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rapacious

English

Etymology

Perhaps from rapacity +? -ous, in any case ultimately from Latin rap?x (grasping, greedy).

Pronunciation

  • (UK, US) IPA(key): /???pe?.??s/
  • Rhymes: -e???s

Adjective

rapacious (comparative more rapacious, superlative most rapacious)

  1. (also figuratively) Voracious; avaricious.
    Synonyms: see Thesaurus:greedy
  2. Given to taking by force or plundering; aggressively greedy.
  3. (of an animal, usually a bird) Subsisting off live prey.

Usage notes

  • The use of this term for animals other than birds is dated.

Related terms

  • rapaciously
  • rapaciousness
  • rapacity

Translations

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rapacious in Examples From Wordnik

  • The ruins of the resort are now covered in rapacious island vegetation creeping in from the jungle.
  • Historically, Third World countries have been at the mercy of Western monetary policy, including what many call the rapacious banking ideology perpetrated by the “World Bank.”
  • Men wanting to inspire the kind of rapacious passion Edward does might try reading the Twilight novels.
  • Men wanting to inspire that kind of rapacious passion might try reading the novels by Stephenie Meyer on which the Twilight films are based.
  • Men wanting to inspire that kind of rapacious passion might try reading the novels by Stephenie Meyer on which the Twilight films are based.
  • Men wanting to inspire that kind of rapacious passion might try reading the novels by Stephenie Meyer on which the Twilight films are based.
  • They don't like the public being reminded that it was GOP stalwart Phil Graham's crusade for the dismantling of the Glass-Steagall Act, that was put in place after the Great Depression to protect the financial system from this kind of rapacious Republicanism, that was, in large part, the hole in the greed dam that put the economy where it is today.
  • Others will be "rapacious," engaging in a vicious competition to seize and exploit new star systems first.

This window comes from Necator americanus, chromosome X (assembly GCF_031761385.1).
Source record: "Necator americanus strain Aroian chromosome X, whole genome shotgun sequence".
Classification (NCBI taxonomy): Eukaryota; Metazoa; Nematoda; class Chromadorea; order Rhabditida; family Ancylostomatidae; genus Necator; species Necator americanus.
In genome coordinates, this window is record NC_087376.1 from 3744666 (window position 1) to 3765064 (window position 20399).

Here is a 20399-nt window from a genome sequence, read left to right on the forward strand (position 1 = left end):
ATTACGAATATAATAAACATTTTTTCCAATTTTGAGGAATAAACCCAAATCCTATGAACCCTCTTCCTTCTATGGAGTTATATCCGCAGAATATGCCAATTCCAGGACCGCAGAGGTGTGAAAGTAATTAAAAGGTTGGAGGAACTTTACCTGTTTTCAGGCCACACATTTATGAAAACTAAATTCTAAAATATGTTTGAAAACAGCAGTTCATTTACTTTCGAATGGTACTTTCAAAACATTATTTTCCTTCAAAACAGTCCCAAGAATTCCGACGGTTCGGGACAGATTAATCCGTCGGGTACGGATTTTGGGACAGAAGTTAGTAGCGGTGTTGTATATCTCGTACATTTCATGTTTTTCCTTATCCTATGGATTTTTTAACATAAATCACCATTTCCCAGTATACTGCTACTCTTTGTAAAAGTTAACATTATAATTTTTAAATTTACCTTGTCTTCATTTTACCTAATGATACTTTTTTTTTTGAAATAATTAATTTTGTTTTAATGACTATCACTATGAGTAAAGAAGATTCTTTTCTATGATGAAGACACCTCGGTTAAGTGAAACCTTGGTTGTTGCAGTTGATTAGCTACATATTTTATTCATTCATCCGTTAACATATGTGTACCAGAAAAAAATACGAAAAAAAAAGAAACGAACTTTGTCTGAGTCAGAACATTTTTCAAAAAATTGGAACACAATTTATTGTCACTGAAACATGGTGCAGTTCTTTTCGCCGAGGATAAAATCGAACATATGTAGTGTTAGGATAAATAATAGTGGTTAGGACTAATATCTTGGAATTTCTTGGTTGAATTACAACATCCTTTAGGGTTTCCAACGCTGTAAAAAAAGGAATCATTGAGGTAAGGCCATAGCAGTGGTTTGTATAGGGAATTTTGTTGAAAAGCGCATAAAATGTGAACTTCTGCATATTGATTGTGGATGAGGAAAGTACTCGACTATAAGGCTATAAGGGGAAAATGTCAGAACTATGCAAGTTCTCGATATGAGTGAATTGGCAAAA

• Tamar Singer, a freelance anesthesiologist who received several of the letters, calls the city "rapacious" and has stopped working and shopping there.
  • MR. LOCKHART: Jake's going to tell me what "rapacious" means -- no, I know what it means.


sordid

English

Etymology

Latin sordidus, from sord?re (be dirty).

Pronunciation

  • (Received Pronunciation) IPA(key): /?s??.d?d/
  • (General American) IPA(key): /?s??d?d/
  • Homophone: sorted (in some varieties)

Adjective

sordid (comparative sordider, superlative sordidest)

  1. Distasteful, ignoble, vile, or contemptible.
  2. Dirty or squalid.
  3. Morally degrading.
    • 1912, Willa Cather, The Bohemian Girl
      He rode slowly home along the deserted road, watching the stars come out in the clear violet sky. They flashed softly into the limpid heavens, like jewels let fall into clear water. They were a reproach, he felt, to a sordid world.
    • 1994, The Lion King, Be Prepared musical number:
      I know it sounds sordid but you'll be rewarded, when at last I've been given my dues.
    • 2006, John C. Roberts, concurrence and dissent in part in League of United Latin American Citizens v. Perry, 548 U.S. 399 (2006)
      It is a sordid business, this divvying us up by race.
  4. Grasping; stingy; avaricious.
  5. Of a dull colour.

Synonyms

  • See also Thesaurus:greedy, Thesaurus:unclean

Derived terms

  • sordidity
  • sordidly
  • sordidness

Translations

Anagrams

  • 'droids, disord, dorids, droids

Estonian

Noun

sordid

  1. nominative plural of sort

Romanian

Etymology

From French sordide, from Latin sordidus.

Adjective

sordid m or n (feminine singular sordid?, masculine plural sordizi, feminine and neuter plural sordide)

  1. sordid

Declension

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sordid in Examples From Wordnik

  • DALLAS - Texas prosecutors on Thursday abruptly ended a three-year criminal probe into what they called a sordid small-town swinger's club where children as young as 5 were forced into performing sex.
  • As a result of the grand jury's report on what it called "sordid, shocking acts," Monsignor William Lynn, former secretary of the clergy in the Archdiocese, faces charges of child endangerment.
  • The majority of the world's people live in sordid conditions, deprived of basic necessities.
  • Three years passed in sordid struggle and disappointment.
  • It’s all very fine in its way, but somehow it’s what I call sordid and the port is terrible.
  • It’s all very fine in its way, but somehow it’s what I call sordid and the port is terrible.
  • Around this time, notice, he didn't give specific dates as he's, you know, recalling his sordid history he didn't give specific dates.
  • Russian literature, faced with the realities of modern life, a spirit titanic and in clash with its material, and produced in the mastery of this every-day material, commonly called sordid, a phantasmagoria intense with beauty.
  • The nomad and romantic in him, troubled and restless with Ukrainian myth, legend, and song, impressed upon Russian literature, faced with the realities of modern life, a spirit titanic and in clash with its material, and produced in the mastery of this every-day material, commonly called sordid, a phantasmagoria intense with beauty.
  • The nomad and romantic in him, troubled and restless with Ukrainian myth, legend, and song, impressed upon Russian literature, faced with the realities of modern life, a spirit titanic and in clash with its material, and produced in the mastery of this every-day material, commonly called sordid, a phantasmagoria intense with beauty.

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